Take the 2-minute tour ×
Mathematics Stack Exchange is a question and answer site for people studying math at any level and professionals in related fields. It's 100% free, no registration required.

I have question about vector fields:(pls help me)

Consider 2-sphere $$\mathbb{S}^2= \left\{(x_1,x_2,x_3) \in R^3: x_1^2+x_2^2+x_3^2=1\right\}$$

Let $P \in \mathbb{S}^2$ has spherical coordinates$(1,\phi,\theta)$.Give a base of tangent space $T_p{S}^2$.For which values ​​of theta doesnot work?

Give some example of vector fields on ${\Bbb S}^2$ using above (who so ever touching on ${\Bbb S}^2$)Count for each example the number of points where the vector field equals $0$.

share|improve this question

closed as off-topic by Weapon of Choice, Tunk-Fey, studiosus, Claude Leibovici, JimmyK4542 Sep 6 at 4:39

This question appears to be off-topic. The users who voted to close gave this specific reason:

  • "This question is missing context or other details: Please improve the question by providing additional context, which ideally includes your thoughts on the problem and any attempts you have made to solve it. This information helps others identify where you have difficulties and helps them write answers appropriate to your experience level." – Weapon of Choice, Tunk-Fey, studiosus, Claude Leibovici, JimmyK4542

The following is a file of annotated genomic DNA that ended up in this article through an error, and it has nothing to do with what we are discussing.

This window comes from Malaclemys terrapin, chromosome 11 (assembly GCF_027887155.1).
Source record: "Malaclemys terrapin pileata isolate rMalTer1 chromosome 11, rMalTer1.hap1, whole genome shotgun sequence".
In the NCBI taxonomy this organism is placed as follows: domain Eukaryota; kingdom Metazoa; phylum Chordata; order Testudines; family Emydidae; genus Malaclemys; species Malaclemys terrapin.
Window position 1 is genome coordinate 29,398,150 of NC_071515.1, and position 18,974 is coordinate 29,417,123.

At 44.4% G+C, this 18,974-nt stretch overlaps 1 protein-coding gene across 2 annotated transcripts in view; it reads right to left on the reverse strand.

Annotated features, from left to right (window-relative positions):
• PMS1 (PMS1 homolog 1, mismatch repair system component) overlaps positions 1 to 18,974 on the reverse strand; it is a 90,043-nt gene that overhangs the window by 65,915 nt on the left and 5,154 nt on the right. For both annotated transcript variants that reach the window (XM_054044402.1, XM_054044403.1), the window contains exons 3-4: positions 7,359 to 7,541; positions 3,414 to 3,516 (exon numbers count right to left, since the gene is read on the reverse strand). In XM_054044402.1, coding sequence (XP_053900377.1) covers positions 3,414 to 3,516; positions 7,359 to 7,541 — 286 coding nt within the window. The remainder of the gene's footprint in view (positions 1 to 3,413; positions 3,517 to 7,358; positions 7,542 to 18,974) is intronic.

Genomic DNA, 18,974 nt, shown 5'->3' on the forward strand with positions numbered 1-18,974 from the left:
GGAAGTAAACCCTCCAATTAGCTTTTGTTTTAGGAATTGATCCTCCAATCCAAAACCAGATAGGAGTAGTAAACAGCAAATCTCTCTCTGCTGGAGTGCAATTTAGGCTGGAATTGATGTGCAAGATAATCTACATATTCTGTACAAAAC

If this question can be reworded to fit the rules in the help center, please edit the question.

Could you make the question more clear. –  viplov_jain Feb 18 at 20:25

2 Answers 2

up vote 0 down vote accepted

The parametrizarion is $$x(\theta,\phi)=(\cos\theta\sin\phi,\sin\theta\sin\phi,\cos\phi)$$ and so the basis of the tangent space are $$x_\theta(\theta,\phi)=(-\sin\theta\sin\phi,\cos\theta\sin\phi,0) \\ x_\phi(\theta,\phi)=(\cos\theta\cos\phi,\sin\theta\cos\phi,-\sin\phi)$$ For example, at $(\pi/4,\pi/4)$ we $$x_\theta(\pi/4,\pi/4)=(-1/2,1/2,0) \\ x_\phi(\pi/4,\pi/4)=(1/2,1/2,-1/\sqrt2)$$

share|improve this answer
but for which theta doesnot work? –  moji Feb 19 at 21:49
And how can I construct a vector field on $\mathbb{S}^2$ with just one zero –  moji Feb 19 at 21:51

The tangent space of $S^2$ at $p\in S^2$ is nothing but the normal hyperspace to the vector $p$, i.e. $$ p^\perp=\{x\in\mathbb R^3 : (x,p)=0\}. $$

share|improve this answer

Not the answer you're looking for? Browse other questions tagged or ask your own question.